eSports, the Olympics and Taxes | Bennett Thrasher Skip to main content

The consideration of virtual games as an official sport in the Olympics has been a major topic of discussion for many years. During the Tokyo Olympics 2021, which officially concluded on August 8th, a landmark move was made to include virtual games. Virtual (eSports) games made its inaugural debut and took center stage of the Olympic Virtual Series (“OVS”). The series built on the Olympic momentum, bridging the gap between the physical sporting world and the virtual and simulation sports gaming world. Competitors in the OVS were able to compete in five different events, including baseball, cycling, rowing, sailing and motor sport. In order to facilitate these virtual events, the International Olympic Committee (“IOC”) partnered with five international sports federations and gaming publishers, including World Baseball Softball Confederation (“WBSC”), Union Cycliste Internationale (“UCI”), World Rowing, World Sailing and Fédération Internationale de l’Automobile (“FIA”).

The OVS was hosted prior to the Opening Ceremonies, and netted massive worldwide participation and viewership, according to While eSports and global gamification are clearly on the path to mainstream athletics, future Olympic gamers should be cognizant of the tax-deduction implications.

The current landscape for eSports/Olympic athletes includes the following tax considerations:

  • Many countries pay stipends to their Olympians, which is taxable.
  • The U.S. has an international taxation system, which results in athletes, including gamers, being taxed on their worldwide income, including money earned from the Olympics.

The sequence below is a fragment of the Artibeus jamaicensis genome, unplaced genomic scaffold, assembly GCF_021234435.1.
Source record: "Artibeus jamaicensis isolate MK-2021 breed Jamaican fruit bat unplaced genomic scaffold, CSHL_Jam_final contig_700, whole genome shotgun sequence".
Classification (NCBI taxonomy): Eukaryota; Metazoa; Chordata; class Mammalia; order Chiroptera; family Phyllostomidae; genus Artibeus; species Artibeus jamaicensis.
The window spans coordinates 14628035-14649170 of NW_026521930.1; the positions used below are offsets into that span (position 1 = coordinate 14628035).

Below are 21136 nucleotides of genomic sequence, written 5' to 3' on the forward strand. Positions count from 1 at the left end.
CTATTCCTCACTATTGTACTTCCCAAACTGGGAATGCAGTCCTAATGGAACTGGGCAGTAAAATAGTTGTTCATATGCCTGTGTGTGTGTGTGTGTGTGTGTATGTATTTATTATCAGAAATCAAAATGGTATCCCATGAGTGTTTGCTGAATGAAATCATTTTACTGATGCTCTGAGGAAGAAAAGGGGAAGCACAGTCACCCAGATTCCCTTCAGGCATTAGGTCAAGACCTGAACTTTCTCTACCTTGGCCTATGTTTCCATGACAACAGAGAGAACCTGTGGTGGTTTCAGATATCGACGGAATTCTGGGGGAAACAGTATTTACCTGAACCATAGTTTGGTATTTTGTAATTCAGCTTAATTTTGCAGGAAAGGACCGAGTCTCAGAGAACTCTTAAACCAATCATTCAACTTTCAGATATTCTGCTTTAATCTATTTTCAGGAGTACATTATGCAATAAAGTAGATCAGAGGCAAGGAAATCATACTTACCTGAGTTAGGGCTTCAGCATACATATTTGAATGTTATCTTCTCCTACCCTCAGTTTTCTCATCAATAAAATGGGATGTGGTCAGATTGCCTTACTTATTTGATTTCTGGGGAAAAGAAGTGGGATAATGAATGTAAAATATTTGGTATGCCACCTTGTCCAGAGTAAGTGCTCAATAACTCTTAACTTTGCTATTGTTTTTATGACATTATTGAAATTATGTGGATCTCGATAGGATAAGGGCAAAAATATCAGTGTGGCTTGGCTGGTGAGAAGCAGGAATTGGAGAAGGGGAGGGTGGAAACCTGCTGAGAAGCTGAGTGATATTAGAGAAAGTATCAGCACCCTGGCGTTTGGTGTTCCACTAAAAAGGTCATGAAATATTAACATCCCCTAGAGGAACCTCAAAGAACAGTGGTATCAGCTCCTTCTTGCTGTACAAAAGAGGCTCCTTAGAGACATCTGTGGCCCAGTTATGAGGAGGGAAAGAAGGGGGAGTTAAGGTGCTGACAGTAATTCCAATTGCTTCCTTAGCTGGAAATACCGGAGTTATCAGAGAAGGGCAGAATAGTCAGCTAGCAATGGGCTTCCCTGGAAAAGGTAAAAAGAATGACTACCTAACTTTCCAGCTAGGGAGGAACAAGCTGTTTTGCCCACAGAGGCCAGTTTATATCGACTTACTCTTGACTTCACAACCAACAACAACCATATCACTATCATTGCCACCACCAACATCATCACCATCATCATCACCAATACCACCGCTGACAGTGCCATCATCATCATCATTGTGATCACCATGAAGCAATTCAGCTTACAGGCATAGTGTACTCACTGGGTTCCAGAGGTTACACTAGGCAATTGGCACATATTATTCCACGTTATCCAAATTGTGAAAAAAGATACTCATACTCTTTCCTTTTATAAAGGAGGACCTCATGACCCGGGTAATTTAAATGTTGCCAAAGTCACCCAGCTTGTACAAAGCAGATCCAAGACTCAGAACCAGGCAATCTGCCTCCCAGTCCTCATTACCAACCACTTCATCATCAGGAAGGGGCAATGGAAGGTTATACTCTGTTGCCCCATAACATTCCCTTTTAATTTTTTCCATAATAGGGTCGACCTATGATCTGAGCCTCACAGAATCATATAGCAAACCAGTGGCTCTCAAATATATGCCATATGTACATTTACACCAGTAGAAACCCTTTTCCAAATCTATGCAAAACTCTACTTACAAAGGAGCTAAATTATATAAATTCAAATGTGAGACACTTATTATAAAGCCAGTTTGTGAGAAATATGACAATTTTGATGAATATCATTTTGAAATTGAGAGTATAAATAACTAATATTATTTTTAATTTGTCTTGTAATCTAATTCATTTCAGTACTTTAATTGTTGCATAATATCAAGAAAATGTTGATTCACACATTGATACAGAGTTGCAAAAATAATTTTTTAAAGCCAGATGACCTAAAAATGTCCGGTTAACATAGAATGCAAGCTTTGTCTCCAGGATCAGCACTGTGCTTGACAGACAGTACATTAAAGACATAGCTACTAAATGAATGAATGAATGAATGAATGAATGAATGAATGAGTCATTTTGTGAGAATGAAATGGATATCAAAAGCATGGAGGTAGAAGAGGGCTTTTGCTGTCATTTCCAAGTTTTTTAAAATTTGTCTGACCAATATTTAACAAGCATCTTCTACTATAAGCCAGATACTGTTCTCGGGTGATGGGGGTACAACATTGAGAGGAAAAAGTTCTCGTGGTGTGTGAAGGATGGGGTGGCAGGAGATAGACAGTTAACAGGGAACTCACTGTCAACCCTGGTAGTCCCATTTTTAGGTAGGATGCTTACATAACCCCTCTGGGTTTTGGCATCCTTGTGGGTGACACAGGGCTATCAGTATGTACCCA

• While the IOC awards gold, silver and bronze medals, it does not provide cash prizes in relations to such medals. However, the United States Olympic & Paralympic (“USOPC”) does provide monetary awards ($37,500 for gold; $22,500 for silver; and $15,000 for bronze). It is important to note that the IRS can assign a “victory tax” on the medal earnings, to include the valuation of such medals, for some of our podium perched Americans. It is important to emphasize “some” because, as it relates to Olympic athletes making under $1 million, Former President Obama signed into law the United States Appreciation for Olympians and Paralympians Acts, which excludes Olympic prize money and the value of medals from taxable income.
  • Remote working laws have changed across states as a result of the pandemic, which ultimately affects where an athlete has a state-level income tax obligation.

So how does this apply to global gamers? Well, the good news for American Christopher “Your Mom” Powers, who was the first runner-up in the OVS RIO TO TOKYO RACE – Offshore Virtual Sailing event, is that no medals were awarded for this inaugural event. However, this year’s event is likely a precursor for Paris 2024.

If you’re wondering if worldwide taxation laws are already in play for U.S. professional gamers, the answer is yes. Whether a professional or amateur eSport player, all royalties, appearance fees and tournament winnings are considered taxable income. These payments may also incur more than one layer of taxation, depending on the location of the eSports event and a player’s resident. There are always ways to minimize a gamers taxable income, including lodging, expenses and more. In addition, the industry is always evolving – as is evident in this year’s first step toward full-time Olympic inclusion.

We’re Here to Help

The Bennett Thrasher Entertainment accounting team is adept at navigating the cross-border competition complexities to consider for eSports individuals, investors and corporate sponsors. Our expertise enables us to provide creative solutions to help navigate the financial opportunities and taxable responsibilities for participants across the industry spectrum and around the globe. To learn more about our services, contact DiAndria Green by calling 770.396.2200.